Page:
Best Championship Games


Posted on January 17th, by Rob Scichili in All. No Comments

This weekend has always been my favorite of the entire NFL season for as long as I can remember. Yeah, I know, there’s only two games, when the last two weeks have given us Saturdays and Sundays with four games, but Championship Sunday has always been special.

Of course everyone is focused on the Super Bowl, but championship games have an allure about them that is different, probably simply because they are played at one of the team’s home stadiums in front of their own fans. There is less fan fare and the football is usually spectacular.

A look at some of the best conference championship games in NFL history; I picked my personal three greatest from each conference:

NFC

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Pearson almost put Dallas in a great position if not for Wright’s one-handed play.

1982 (1981 season): Dallas at San Francisco — “The Catch.” Cowboy fans cringe at those two words, but I’m actually quite proud of them. Bottom line – it was a big deal to beat the Dallas Cowboys back then (now? Not so much). The Niners were a season ahead of schedule, honestly, but Joe Montana had none of that. Dallas led, 17-14, at halftime, but San Fran had a 21-20 lead in the fourth. A Doug Cosbie touchdown catch with just under five minutes left in regulation gave Dallas a 27-21 lead. The 49ers started their final drive on their own 11 yard line, leading to Dwight Clark’s heroics with 58 ticks left in a play that is, no doubt, a top-10 of all-time. A lot of people forget, but Drew Pearson came within an eyelash of getting the Cowboys within field goal range immediately after that (if not a possible TD), but Eric Wright got a hand inside his shoulder pad and brought him down at midfield. Otherwise, Pearson is probably running another 30+ yards (there was no other defender close to him). On the next play, Danny White was sacked and fumbled, ending the Cowboys’ chances.

1984: San Francisco at Washington – The game seemed in hand for the Redskins, but the 49ers scored three-straight touchdowns in the fourth quarter to tie the game at 21-21. Washington had missed four field goals in the game, but Mark Moseley hit a 25-yarder at the end of the game for a 24-21 victory. The winner was set up after a pass interference call. Joe Theismann (and his one-bar facemask) would go on to the Super Bowl.

1996: Green Bay at Dallas – A back-and-forth battle was a game of two of the best quarterbacks to ever play the game in Troy Aikman and Brett Favre. Down, 27-24, in the fourth quarter, the Cowboys drove 90 yards to take back the lead on an Emmitt Smith touchdown run. A Dallas interception set up a third TD run for Smith that sealed the game. The final score of 38-27 was not even close to how close this game really was. Yes, the 1993 NFC Championship Game (“How Bout Them Cowboys?!”) was a great one too, but this game between the Packers and Cowboys was a slugfest between two veteran-laden powers.

 

AFC

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Elway led the Broncos on “The Drive” in 1987.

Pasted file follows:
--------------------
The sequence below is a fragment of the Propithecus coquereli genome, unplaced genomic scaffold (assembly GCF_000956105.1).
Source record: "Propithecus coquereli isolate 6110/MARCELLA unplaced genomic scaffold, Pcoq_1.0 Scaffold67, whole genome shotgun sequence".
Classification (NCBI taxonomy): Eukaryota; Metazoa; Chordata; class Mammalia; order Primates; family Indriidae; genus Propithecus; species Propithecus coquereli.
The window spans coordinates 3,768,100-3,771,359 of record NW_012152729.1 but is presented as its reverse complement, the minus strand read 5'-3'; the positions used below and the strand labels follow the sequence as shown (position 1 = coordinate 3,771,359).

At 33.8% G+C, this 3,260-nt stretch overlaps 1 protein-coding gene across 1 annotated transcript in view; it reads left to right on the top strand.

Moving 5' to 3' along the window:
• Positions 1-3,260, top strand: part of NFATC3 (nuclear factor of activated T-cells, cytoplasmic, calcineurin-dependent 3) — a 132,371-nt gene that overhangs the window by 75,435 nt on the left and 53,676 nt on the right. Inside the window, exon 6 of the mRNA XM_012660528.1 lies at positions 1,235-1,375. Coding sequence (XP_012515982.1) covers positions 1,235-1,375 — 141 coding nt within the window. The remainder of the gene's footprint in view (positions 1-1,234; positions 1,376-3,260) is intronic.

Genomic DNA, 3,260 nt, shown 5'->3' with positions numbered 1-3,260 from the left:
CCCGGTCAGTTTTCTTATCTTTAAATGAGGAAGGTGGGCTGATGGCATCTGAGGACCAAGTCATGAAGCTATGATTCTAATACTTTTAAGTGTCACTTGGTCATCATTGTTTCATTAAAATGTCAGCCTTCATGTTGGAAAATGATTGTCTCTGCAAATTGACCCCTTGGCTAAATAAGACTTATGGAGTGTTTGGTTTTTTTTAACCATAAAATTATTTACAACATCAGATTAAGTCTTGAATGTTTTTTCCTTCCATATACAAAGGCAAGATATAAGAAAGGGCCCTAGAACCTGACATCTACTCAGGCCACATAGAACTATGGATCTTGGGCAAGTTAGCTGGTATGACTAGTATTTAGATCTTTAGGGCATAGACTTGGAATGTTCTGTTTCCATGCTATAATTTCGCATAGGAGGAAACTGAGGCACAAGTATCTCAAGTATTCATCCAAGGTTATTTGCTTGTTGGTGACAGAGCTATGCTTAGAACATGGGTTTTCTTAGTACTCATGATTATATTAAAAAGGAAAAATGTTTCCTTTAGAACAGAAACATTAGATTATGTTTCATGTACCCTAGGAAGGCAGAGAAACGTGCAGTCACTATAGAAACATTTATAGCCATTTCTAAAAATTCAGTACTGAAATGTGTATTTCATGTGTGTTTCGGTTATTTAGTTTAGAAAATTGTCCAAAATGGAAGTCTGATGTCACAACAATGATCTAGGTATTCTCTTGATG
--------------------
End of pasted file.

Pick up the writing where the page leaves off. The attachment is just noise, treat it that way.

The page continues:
1987 (1986 season): Denver at Cleveland – “The Drive.” A tight game throughout, neither team was ever ahead by more than 10 points. The fourth quarter was a masterpiece, beginning with Bernie Kosar’s 48-yard TD pass to Brian Brennan with 5:43 left to put the Browns up, 20-13. Cleveland pinned Denver deep, beginning their drive on their own 2-yard line. John Elway proceeded to drive the Broncos 98 yards for the game-tying score with just 37 seconds left on the clock. A 33-yard field goal gave the Broncos an overtime win.

1988: Cleveland at Denver – “The Fumble.” Yes, the 80’s were quite unkind to the Browns, weren’t they? Just a year after “The Drive,” Cleveland and Denver met up again. The Broncos raced out to a 21-3 lead at halftime. Cleveland came out and gave it their all in the second half, pulling themselves to within a touchdown of tying the game with 3:53 left. The Browns drove all the way to the eight-yard line, and it looked like they would have a “drive” of their own. But Earnest Byner fumbled the ball and Denver recovered at the three.

09000d5d80d814b3_gallery_6001982: San Diego at Cincinnati – “The Freezer Bowl.” A Bengals’ 27-7 win sure doesn’t sound interesting, but this game was. This game is marked as the coldest game in NFL history, when temperatures dipped to -37 degrees Fahrenheit (with wind chill). Dan Fouts and the vaunted “Air Coryell” offense could never get going in the extreme conditions.

Notice a small trend? The 49ers and Broncos were each listed in two of the three respective conference lists. Possibly an omen for Sunday? Maybe, maybe not. But it will take a hell of a game for either to break into this listing.

For the record, The Reverse Barometer is going with Broncos and Seahawks. Boring, I know, going with the home teams. But that was my original Super Bowl pick back in September and I’m sticking to it.

Rob Scichili


Rob Scichili (shick-lee) has worked in professional sports for over 24 years in PR and communications, including time with the Dallas Stars, Anaheim Ducks, MLB.com, Minnesota Timberwolves and Dallas Mavericks. A journalism graduate of Texas A&M, he is co-owner and editor at ScoreboardTx, principal at Shick Communications and VP at Franchise Sports & Entertainment while serving on the board of the Mike Modano Foundation.





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